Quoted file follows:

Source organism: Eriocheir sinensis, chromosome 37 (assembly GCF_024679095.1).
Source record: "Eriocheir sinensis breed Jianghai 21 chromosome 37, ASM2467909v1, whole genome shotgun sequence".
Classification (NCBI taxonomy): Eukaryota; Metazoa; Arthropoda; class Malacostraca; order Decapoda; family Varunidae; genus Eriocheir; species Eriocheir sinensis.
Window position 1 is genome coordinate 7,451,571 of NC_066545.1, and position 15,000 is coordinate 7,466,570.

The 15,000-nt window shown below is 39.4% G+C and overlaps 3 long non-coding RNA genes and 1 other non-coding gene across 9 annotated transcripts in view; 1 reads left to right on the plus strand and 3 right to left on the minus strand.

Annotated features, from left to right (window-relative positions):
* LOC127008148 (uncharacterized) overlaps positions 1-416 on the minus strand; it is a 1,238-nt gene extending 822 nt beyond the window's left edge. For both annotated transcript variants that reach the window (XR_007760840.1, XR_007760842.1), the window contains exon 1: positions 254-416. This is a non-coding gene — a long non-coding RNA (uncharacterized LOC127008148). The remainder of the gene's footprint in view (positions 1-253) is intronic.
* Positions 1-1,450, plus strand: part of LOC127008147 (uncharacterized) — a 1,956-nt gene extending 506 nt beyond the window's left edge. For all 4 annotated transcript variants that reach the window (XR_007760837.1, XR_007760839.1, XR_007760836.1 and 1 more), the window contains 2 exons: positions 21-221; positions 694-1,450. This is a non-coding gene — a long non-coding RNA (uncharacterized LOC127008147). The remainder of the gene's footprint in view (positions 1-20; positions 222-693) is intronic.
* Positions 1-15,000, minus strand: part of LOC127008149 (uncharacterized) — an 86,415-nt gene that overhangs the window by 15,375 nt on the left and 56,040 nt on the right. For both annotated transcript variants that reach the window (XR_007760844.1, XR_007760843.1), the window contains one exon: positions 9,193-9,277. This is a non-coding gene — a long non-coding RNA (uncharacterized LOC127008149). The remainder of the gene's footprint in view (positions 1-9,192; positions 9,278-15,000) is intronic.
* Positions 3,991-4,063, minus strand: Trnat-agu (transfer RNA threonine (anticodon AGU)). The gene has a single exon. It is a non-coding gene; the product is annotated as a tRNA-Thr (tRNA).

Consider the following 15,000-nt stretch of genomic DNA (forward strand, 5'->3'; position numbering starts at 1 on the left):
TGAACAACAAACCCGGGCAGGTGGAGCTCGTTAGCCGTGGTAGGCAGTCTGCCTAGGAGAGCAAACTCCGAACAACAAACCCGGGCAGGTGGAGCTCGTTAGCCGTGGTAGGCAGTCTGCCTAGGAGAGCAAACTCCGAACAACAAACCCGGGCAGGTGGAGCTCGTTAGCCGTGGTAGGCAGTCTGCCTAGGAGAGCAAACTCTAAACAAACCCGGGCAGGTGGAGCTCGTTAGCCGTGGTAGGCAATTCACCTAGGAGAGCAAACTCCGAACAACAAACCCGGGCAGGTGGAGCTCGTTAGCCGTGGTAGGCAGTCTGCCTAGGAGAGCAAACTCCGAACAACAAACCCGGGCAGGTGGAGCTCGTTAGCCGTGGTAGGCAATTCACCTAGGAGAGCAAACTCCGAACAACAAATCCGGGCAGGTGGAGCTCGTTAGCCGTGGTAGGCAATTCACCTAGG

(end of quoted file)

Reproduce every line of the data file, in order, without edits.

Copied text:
Source organism: Eriocheir sinensis, chromosome 37 (assembly GCF_024679095.1).
Source record: "Eriocheir sinensis breed Jianghai 21 chromosome 37, ASM2467909v1, whole genome shotgun sequence".
Classification (NCBI taxonomy): Eukaryota; Metazoa; Arthropoda; class Malacostraca; order Decapoda; family Varunidae; genus Eriocheir; species Eriocheir sinensis.
Window position 1 is genome coordinate 7,451,571 of NC_066545.1, and position 15,000 is coordinate 7,466,570.

The 15,000-nt window shown below is 39.4% G+C and overlaps 3 long non-coding RNA genes and 1 other non-coding gene across 9 annotated transcripts in view; 1 reads left to right on the plus strand and 3 right to left on the minus strand.

Annotated features, from left to right (window-relative positions):
* LOC127008148 (uncharacterized) overlaps positions 1-416 on the minus strand; it is a 1,238-nt gene extending 822 nt beyond the window's left edge. For both annotated transcript variants that reach the window (XR_007760840.1, XR_007760842.1), the window contains exon 1: positions 254-416. This is a non-coding gene — a long non-coding RNA (uncharacterized LOC127008148). The remainder of the gene's footprint in view (positions 1-253) is intronic.
* Positions 1-1,450, plus strand: part of LOC127008147 (uncharacterized) — a 1,956-nt gene extending 506 nt beyond the window's left edge. For all 4 annotated transcript variants that reach the window (XR_007760837.1, XR_007760839.1, XR_007760836.1 and 1 more), the window contains 2 exons: positions 21-221; positions 694-1,450. This is a non-coding gene — a long non-coding RNA (uncharacterized LOC127008147). The remainder of the gene's footprint in view (positions 1-20; positions 222-693) is intronic.
* Positions 1-15,000, minus strand: part of LOC127008149 (uncharacterized) — an 86,415-nt gene that overhangs the window by 15,375 nt on the left and 56,040 nt on the right. For both annotated transcript variants that reach the window (XR_007760844.1, XR_007760843.1), the window contains one exon: positions 9,193-9,277. This is a non-coding gene — a long non-coding RNA (uncharacterized LOC127008149). The remainder of the gene's footprint in view (positions 1-9,192; positions 9,278-15,000) is intronic.
* Positions 3,991-4,063, minus strand: Trnat-agu (transfer RNA threonine (anticodon AGU)). The gene has a single exon. It is a non-coding gene; the product is annotated as a tRNA-Thr (tRNA).

Consider the following 15,000-nt stretch of genomic DNA (forward strand, 5'->3'; position numbering starts at 1 on the left):
TGAACAACAAACCCGGGCAGGTGGAGCTCGTTAGCCGTGGTAGGCAGTCTGCCTAGGAGAGCAAACTCCGAACAACAAACCCGGGCAGGTGGAGCTCGTTAGCCGTGGTAGGCAGTCTGCCTAGGAGAGCAAACTCCGAACAACAAACCCGGGCAGGTGGAGCTCGTTAGCCGTGGTAGGCAGTCTGCCTAGGAGAGCAAACTCTAAACAAACCCGGGCAGGTGGAGCTCGTTAGCCGTGGTAGGCAATTCACCTAGGAGAGCAAACTCCGAACAACAAACCCGGGCAGGTGGAGCTCGTTAGCCGTGGTAGGCAGTCTGCCTAGGAGAGCAAACTCCGAACAACAAACCCGGGCAGGTGGAGCTCGTTAGCCGTGGTAGGCAATTCACCTAGGAGAGCAAACTCCGAACAACAAATCCGGGCAGGTGGAGCTCGTTAGCCGTGGTAGGCAATTCACCTAGG